In 1997, the Commission also adopted a "Communication on the links between regional and competition policy"3 , in which it proposed a number of measures to improve the consistency between the list of areas eligible for national regional aid and the list of Objective 1 and 2 regions.

Many of the proposals formulated in this Communication have been implemented:

  • The Commission aligned the duration of the regional aid maps on that of the Objective 1 and 2 maps. Both lists now cover the same period, namely 2000 to 2006.

  • The criteria for eligibility under Objective 1 and Article 87(3)(a) of the Treaty (aid to promote the economic development of lagging regions) were harmonised, except for the former Objective 6 regions in Finland and Sweden. Some of these low population density areas were granted Objective 1 status in spite of the fact that they did have a per capita GDP which was higher than 75% of the EU average. In order to ensure full consistency between the Objective 1 map and the regional aid map, all low population density areas with a GDP per head exceeding 75% of the EU average have been granted Article 87(3)(c) status (aid to facilitate the development of certain economic activities or areas).

  • The 1997 Guidelines on national regional aid and the new Structural Funds regulation gave Member States greater flexibility in proposing Article 87(3)(c) and Objective 2 regions. In its Communication on the links between regional and competition policy, the Commission invited Member States to use this flexibility to ensure greater consistency between the two lists. In order to facilitate this process, the Guidelines provided that areas eligible under the Structural Funds may qualify for the Article 87(3)(c) derogation.

In effect, in relation to Objective 2, the new Structural Funds regulation adopted by the Council did not include this requirement for greater coherence with the areas which benefit from derogations under Article 87.3c.

A comparison between the Objective 1 and 2 maps and the regional aid maps for the period 2000 to 2006 shows that the geographical coherence between the two maps has slightly improved compared to the situation in the period 1994 to 1999 in all Member States except for Belgium (where there was perfect coherence in the earlier period) and the UK, where, together with Finland, France, the Netherlands, Sweden and Italy, the lack of coherence remains marked (Table 12 , 13 and Table A.33, in annex). The responsibility for this rests with the Member States. This could threaten the restructuring of problem areas eligible for Objective 2 since they might not enjoy a significantly higher level of support than those areas not covered by the Structural Funds but entitled to State aids.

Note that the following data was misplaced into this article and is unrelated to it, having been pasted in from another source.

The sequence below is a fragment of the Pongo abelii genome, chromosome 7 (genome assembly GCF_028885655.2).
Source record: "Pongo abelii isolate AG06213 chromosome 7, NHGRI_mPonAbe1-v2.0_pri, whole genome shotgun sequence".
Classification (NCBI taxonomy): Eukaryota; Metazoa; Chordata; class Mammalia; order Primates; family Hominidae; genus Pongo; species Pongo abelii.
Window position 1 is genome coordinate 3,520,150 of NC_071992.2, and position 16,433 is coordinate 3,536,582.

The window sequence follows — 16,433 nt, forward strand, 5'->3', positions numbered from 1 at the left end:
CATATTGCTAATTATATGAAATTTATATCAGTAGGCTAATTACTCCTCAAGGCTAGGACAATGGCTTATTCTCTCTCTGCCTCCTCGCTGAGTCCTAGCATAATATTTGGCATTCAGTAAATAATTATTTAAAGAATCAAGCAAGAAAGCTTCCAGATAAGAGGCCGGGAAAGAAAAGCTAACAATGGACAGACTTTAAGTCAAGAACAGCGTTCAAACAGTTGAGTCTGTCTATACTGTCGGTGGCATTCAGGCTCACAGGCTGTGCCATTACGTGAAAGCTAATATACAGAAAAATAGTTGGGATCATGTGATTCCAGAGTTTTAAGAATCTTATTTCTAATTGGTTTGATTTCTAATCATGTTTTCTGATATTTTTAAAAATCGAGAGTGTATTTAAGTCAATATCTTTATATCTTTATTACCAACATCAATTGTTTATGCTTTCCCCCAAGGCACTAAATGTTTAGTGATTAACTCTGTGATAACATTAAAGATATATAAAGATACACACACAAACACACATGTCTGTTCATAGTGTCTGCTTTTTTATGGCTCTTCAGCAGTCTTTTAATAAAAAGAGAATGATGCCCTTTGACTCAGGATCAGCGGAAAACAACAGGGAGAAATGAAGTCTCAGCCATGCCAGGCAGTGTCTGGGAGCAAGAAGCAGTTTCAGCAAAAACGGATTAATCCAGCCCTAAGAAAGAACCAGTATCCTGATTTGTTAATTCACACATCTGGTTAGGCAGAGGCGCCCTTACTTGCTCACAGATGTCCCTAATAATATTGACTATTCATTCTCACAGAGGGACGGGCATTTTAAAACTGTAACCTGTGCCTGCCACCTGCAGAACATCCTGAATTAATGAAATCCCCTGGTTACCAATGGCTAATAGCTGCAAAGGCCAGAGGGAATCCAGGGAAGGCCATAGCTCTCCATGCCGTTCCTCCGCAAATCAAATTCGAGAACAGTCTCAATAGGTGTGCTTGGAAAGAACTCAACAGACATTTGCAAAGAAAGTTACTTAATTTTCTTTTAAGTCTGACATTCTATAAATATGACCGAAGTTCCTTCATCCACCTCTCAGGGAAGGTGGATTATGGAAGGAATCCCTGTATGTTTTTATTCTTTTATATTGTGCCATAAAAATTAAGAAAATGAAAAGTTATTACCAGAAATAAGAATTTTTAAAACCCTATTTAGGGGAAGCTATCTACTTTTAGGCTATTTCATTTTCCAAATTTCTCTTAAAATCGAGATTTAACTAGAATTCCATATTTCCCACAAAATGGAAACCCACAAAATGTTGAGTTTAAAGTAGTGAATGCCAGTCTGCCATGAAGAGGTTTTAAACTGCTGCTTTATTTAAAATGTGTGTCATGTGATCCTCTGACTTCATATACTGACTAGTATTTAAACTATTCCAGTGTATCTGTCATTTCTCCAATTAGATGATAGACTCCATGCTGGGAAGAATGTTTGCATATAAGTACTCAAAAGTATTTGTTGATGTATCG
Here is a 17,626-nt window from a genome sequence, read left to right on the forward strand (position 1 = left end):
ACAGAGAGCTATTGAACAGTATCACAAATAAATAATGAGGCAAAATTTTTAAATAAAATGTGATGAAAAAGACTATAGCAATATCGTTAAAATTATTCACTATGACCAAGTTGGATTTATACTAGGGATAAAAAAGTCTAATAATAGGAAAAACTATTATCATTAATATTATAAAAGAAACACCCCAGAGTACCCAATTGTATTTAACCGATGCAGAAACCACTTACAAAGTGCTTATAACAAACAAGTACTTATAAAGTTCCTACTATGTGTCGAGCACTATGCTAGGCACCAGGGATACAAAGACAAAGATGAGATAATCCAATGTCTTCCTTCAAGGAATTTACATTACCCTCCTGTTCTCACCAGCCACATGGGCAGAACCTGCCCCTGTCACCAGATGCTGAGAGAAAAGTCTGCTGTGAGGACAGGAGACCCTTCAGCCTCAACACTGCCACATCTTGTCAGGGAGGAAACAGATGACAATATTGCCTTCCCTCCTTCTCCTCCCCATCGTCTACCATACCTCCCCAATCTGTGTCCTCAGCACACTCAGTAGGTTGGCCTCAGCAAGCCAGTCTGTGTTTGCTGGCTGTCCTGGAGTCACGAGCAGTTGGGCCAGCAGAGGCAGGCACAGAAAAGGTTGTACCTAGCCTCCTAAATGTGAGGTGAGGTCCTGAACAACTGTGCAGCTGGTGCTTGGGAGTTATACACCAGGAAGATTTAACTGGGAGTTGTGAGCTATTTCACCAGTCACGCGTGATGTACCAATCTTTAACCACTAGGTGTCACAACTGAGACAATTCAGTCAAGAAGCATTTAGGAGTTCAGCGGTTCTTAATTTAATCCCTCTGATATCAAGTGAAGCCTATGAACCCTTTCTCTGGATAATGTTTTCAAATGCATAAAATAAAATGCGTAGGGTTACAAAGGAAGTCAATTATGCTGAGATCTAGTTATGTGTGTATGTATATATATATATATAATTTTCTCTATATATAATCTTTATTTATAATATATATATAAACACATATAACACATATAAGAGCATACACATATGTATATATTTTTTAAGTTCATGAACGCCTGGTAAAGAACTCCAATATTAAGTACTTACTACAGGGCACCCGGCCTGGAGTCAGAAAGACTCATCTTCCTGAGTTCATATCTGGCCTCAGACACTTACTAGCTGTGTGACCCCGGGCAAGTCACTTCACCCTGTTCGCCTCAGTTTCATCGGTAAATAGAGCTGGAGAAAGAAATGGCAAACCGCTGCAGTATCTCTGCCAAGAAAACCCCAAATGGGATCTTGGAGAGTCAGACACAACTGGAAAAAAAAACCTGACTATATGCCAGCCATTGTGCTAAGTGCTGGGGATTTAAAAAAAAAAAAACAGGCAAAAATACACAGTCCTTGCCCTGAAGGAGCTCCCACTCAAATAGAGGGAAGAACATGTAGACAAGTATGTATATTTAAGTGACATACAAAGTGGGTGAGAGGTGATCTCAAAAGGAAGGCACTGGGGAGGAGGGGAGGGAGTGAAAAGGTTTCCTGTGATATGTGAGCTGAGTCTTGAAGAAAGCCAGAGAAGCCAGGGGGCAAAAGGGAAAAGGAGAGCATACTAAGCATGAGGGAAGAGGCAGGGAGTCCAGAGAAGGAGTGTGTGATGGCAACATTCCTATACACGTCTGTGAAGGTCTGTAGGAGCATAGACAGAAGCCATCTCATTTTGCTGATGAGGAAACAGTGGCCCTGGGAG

Thematic Concentration: the preponderance of spending on infrastructure

Concentration of expenditure on particular policy issues is aimed at ensuring that the priorities defined in the programmes reflect both the factors underlying economic growth and the EU's political priorities.4 There is almost universal consensus among economists on the types of action which are likely to initiate a process of endogenous and sustainable growth. Community structural measures, however, are selective, complementary to those of Member States and not claimed to be solutions which are generally applicable.

For Objective 1 regions, the priority areas from a cohesion perspective, there have been some changes in the distribution of the funds between the three major areas of intervention - infrastructure, human resources and productive investment (Table 14).

The share of spending on infrastructure has been increased for the period 2000-2006, to around 34% of the total (as against under 30% between 1994 and 1999), half of which is for transport networks, with high concentration of investment in the cohesion countries because of existing needs. If the Cohesion Fund is also taken into account, infrastructure represents more than 40% of total investment allocated to Objective 1 regions.